Climate change will be considered a joke in five years time, meteorologist Augie Auer told the annual meeting of Mid Canterbury Federated Farmers in Ashburton this week.
WEST SACRAMENTO, Calif. - Marine scientists trying to lure two injured whales out of a river prepared Friday for Plan B: Herding the animals by boat while banging pipes underwater.
Imagine the Sunflower State without its sunflowers. That's one of the dire predictions contained in a new report on global warming released by the National Wildlife Federation, which says the Kansas state flower could move north to other states in a few decades.
Increasingly warm temperatures also could mean the end of the state tree, the eastern cottonwood, according to "The Gardener's Guide to Global Warming."
"Everything being equal, these plants won't thrive and will shift north," said Patty Glick, the report's author and senior global warming specialist for the National Wildlife Federation.
While conditions could change, Glick and other say projected increasing temperatures also could wipe out cool-weather grasses, such as Kentucky bluegrass, and many fescues that cover lawns in the region.
Lewis SmithThe Times
Sat, 19 May 2007 05:53 UTC
The oceans are losing the capacity to soak up rising man-made carbon emissions, which is increasing the rate of global warming by up to 30 per cent, scientists said yesterday.
Researchers have found that the Southern Ocean is absorbing an ever-decreasing proportion of carbon dioxide in the atmosphere. The excess carbon, which cannot be absorbed by the oceans, will remain in the atmosphere and accelerate global warming, they said.
The reduced ability to absorb carbon is thought to be a result of high winds acting on ocean currents bringing deeper waters that already contain high levels of carbon to the surface.
The higher winds are themselves believed to have been caused by climate change due to a combination of changes in the ozone layer and carbon emissions.
Like a molten thread of white heat, lightning cuts across the grey skies above midtown Manhattan to find the top of the Empire State Building.
The storm yesterday afternoon was part of the latest blast of bad weather to hit New York.
The murky skies and lightning, seen from across the East River in this dramatic picture, were accompaniedby 72mph winds and a deluge which saw an inch of rain fall in nearby Central Park.
Do you think Seattle is the rainiest city in the United States? Well, think again.
Mobile, Alabama, actually topped a new list of soggiest cities, with more than 5 feet of rainfall annually, according to a study conducted by San Francisco-based WeatherBill, Inc.
The Southeast dominated the most rainy list, while the Pacific Northwest never enters the list until Olympia, Washington pops up at number 24.
The 10 rainiest cities in the U.S. by amount of annual rainfall include:
Thu, 17 May 2007 23:01 UTC
An artificial lake in El Salvador brimming with sewage and industrial waste is mystifying scientists by attracting thousands of migratory and sea birds.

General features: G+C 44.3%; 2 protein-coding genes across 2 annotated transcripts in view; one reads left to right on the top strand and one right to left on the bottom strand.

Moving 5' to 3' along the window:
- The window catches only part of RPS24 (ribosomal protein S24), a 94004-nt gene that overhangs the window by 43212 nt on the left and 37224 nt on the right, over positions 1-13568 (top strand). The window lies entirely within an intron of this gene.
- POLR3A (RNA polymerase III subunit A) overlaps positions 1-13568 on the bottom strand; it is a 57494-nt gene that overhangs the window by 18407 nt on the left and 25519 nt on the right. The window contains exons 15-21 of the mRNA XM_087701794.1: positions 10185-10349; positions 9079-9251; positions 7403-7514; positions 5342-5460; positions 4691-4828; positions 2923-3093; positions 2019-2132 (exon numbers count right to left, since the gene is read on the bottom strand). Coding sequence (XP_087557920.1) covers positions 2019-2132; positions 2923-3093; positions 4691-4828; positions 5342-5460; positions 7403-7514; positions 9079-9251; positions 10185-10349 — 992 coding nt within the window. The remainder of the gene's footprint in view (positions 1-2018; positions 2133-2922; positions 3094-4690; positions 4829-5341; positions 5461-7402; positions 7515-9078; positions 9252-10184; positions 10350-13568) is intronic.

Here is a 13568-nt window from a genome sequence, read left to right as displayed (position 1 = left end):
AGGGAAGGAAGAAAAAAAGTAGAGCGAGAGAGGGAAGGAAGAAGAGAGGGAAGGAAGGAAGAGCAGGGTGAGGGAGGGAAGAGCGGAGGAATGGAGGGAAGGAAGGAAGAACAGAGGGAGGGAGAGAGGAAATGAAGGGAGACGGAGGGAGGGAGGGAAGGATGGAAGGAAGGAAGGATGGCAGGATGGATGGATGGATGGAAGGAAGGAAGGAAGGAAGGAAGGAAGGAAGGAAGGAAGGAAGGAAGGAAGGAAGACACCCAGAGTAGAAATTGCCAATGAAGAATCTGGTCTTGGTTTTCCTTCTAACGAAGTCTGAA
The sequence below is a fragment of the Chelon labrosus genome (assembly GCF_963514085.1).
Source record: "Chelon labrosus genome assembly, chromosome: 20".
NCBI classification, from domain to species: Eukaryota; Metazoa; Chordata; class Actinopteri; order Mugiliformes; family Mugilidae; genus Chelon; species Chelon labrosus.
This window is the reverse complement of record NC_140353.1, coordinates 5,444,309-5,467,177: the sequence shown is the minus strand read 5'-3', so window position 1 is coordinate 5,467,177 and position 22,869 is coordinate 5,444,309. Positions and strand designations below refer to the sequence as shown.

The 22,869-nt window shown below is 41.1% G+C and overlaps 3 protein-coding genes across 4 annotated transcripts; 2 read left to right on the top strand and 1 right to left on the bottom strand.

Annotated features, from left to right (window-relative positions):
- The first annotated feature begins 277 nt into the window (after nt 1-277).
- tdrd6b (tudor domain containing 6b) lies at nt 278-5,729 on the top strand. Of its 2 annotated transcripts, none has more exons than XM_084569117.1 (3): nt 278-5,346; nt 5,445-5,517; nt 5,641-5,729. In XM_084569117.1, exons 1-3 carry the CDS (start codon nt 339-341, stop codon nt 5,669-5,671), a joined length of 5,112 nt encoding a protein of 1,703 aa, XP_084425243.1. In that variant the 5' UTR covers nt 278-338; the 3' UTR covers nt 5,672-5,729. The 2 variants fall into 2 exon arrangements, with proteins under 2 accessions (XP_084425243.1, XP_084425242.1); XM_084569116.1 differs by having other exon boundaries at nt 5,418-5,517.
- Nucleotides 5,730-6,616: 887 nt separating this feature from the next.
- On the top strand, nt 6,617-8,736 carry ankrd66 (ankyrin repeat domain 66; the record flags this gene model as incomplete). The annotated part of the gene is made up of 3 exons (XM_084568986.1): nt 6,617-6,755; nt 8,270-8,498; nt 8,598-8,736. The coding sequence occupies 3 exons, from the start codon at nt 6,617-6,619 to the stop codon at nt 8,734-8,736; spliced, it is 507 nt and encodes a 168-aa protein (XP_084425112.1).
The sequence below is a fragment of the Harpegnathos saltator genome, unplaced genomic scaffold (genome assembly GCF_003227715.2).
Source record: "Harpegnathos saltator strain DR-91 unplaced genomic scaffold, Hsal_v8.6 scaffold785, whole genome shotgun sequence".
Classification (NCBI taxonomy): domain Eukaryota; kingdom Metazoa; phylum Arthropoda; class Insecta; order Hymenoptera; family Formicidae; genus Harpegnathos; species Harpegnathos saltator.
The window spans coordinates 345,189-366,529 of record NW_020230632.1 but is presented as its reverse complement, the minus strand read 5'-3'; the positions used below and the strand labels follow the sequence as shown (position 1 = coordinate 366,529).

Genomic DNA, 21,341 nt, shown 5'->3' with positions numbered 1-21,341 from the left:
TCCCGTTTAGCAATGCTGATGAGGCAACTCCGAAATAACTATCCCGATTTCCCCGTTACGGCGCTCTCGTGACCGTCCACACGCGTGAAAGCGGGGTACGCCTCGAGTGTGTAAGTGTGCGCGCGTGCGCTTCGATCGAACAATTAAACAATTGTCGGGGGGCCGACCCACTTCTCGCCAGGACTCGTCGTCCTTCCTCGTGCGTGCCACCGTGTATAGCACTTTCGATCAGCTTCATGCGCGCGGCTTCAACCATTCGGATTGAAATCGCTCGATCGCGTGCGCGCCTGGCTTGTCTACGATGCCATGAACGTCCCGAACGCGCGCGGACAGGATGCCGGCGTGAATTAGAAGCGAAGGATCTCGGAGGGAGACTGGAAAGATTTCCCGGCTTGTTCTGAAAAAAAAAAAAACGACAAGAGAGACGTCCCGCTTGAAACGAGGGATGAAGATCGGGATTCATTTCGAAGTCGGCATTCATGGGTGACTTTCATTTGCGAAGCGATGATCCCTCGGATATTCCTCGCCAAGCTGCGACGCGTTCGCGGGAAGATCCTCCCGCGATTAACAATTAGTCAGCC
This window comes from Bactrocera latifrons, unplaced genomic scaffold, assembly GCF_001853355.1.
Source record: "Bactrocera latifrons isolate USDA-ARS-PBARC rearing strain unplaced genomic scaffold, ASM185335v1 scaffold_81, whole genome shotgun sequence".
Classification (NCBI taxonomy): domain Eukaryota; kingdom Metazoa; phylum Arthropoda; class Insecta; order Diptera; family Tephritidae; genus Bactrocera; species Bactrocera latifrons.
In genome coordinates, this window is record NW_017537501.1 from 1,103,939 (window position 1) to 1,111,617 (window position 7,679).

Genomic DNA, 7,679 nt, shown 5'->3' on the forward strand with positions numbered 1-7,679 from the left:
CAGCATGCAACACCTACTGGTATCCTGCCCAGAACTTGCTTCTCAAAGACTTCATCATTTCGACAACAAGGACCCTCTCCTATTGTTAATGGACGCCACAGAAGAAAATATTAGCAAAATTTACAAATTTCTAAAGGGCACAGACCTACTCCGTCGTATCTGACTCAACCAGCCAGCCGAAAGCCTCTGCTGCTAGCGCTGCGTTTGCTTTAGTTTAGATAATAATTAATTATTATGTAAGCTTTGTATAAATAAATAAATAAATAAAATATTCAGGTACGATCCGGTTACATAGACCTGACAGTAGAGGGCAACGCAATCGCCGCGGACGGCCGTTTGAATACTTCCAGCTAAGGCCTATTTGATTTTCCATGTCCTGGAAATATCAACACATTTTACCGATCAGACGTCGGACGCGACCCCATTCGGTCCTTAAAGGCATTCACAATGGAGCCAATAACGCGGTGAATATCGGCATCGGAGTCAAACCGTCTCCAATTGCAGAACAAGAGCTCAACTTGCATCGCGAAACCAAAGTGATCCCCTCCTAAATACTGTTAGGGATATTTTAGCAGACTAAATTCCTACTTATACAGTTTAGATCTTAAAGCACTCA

Built in 1974 to drive El Salvador's biggest hydroelectric project, the 33,360-acre (13,500- hectare) Cerron Grande reservoir collects some 3,800 metric tons of excrement each year from the sewage pipes, as well as factory run-off and traces of heavy metals like chromium and lead, the government estimates.
Fri, 18 May 2007 17:06 UTC
Heavy rains have been falling in south-eastern Australia, bringing welcome relief for the region's drought-stricken farmers.
Some areas recorded their best rainfall in years, but farmers warned that much more was needed to end the six-year drought - Australia's worst on record.
Fri, 18 May 2007 14:03 UTC
South Florida is in an 18-month drought, and signs of the problem are everywhere - from the links to the nursery and sugar cane industries.
|©AP Photo/Alan Diaz
|A dried up lake is shown at the PGA National golf course in Palm Beach Gardens, Fla., Thursday, May 17, 2007, due to the most severe water restrictions in South Florida history. The bottom half of Florida is in a year and a half long drought
Massive waves have hit coastlines across Indonesia, sending hundreds of panicky residents rushing from their homes and also destroying fishing boats and beachside shacks, officials and media reports said on Friday.
Television footage showed high waves crashing into the tourist island of Bali, parts of the southern coast of Java island and Sukabumi area in West Java where dozens of residents scrambled inland as flood waters flowed into a little village.
"More than 400 people escaped from their houses since the Meteorology and Geophysics Agency said the tidal waves will last for three days," Memo Hermawan, deputy regent of West Java's Garut area near Sukabumi, told Reuters.
Weather officials said the waves which began hitting the Indonesian coast on Thursday and continued on Friday were unusual and not linked with the annual weather pattern.
Waves as high as 4-5 metres (13-16 feet) struck Bali's Jimbaran known for its string of beachfront seafood restaurants, destroying at least 100 fishing boats and sending waiters out to rescue chairs and tables.